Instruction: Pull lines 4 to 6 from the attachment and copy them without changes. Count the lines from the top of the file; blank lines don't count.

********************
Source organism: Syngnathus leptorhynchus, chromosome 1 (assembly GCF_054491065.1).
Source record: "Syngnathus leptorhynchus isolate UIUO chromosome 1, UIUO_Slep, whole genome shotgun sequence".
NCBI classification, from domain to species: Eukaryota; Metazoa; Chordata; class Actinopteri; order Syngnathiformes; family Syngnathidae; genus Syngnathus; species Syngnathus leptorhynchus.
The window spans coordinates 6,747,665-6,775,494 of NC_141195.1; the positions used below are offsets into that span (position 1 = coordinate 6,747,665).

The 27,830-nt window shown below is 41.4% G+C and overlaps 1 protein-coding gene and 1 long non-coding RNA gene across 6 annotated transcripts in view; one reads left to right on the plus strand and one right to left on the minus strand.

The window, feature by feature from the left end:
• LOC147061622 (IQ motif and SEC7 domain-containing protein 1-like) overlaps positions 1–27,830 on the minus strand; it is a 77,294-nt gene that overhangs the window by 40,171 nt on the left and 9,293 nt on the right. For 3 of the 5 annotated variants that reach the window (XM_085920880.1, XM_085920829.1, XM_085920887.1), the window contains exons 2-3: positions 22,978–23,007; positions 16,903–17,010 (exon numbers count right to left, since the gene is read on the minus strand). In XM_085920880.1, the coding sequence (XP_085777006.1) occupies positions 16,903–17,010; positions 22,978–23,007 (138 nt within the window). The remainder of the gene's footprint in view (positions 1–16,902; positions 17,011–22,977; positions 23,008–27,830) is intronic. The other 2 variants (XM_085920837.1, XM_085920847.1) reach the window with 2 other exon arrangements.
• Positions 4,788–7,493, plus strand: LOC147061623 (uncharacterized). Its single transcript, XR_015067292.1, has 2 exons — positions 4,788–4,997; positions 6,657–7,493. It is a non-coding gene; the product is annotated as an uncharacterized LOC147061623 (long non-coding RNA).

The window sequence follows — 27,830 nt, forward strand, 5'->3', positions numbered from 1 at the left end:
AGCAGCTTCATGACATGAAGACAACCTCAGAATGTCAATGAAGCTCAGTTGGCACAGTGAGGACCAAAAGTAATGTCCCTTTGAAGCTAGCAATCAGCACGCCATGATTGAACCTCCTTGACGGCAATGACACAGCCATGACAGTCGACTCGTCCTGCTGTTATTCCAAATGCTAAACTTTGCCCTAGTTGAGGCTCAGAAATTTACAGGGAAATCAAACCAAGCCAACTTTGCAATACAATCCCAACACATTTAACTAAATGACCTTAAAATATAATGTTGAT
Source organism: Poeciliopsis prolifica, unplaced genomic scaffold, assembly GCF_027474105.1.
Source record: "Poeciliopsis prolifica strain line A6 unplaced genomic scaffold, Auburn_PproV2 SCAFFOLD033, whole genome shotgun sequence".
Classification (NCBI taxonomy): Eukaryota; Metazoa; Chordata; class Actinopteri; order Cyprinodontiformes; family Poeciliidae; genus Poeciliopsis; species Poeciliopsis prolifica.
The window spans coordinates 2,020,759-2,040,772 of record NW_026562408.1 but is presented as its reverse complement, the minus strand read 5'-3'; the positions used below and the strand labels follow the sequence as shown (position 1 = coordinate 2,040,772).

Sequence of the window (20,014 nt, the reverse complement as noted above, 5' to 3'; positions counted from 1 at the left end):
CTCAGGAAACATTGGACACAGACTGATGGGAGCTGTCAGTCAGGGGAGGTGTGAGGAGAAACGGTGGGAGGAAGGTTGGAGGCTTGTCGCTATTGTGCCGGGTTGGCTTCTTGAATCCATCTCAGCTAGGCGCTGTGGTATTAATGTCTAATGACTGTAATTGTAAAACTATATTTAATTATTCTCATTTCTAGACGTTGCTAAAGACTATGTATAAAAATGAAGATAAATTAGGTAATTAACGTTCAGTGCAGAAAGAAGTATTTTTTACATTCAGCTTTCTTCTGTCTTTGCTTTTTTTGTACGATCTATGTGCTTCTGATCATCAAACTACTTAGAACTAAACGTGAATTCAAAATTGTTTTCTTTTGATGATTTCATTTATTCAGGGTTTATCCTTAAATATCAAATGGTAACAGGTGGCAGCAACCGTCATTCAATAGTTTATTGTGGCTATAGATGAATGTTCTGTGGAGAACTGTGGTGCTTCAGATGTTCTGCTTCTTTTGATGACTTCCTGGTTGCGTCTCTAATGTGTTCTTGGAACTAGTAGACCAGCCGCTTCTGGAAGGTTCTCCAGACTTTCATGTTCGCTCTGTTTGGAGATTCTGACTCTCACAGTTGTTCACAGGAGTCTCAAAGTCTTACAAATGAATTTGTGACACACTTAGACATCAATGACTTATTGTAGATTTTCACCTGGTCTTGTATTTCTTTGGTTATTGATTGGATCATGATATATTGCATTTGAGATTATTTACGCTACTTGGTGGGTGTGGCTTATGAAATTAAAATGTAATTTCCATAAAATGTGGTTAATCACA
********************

The window spans coordinates 6,747,665-6,775,494 of NC_141195.1; the positions used below are offsets into that span (position 1 = coordinate 6,747,665).

The 27,830-nt window shown below is 41.4% G+C and overlaps 1 protein-coding gene and 1 long non-coding RNA gene across 6 annotated transcripts in view; one reads left to right on the plus strand and one right to left on the minus strand.

The window, feature by feature from the left end: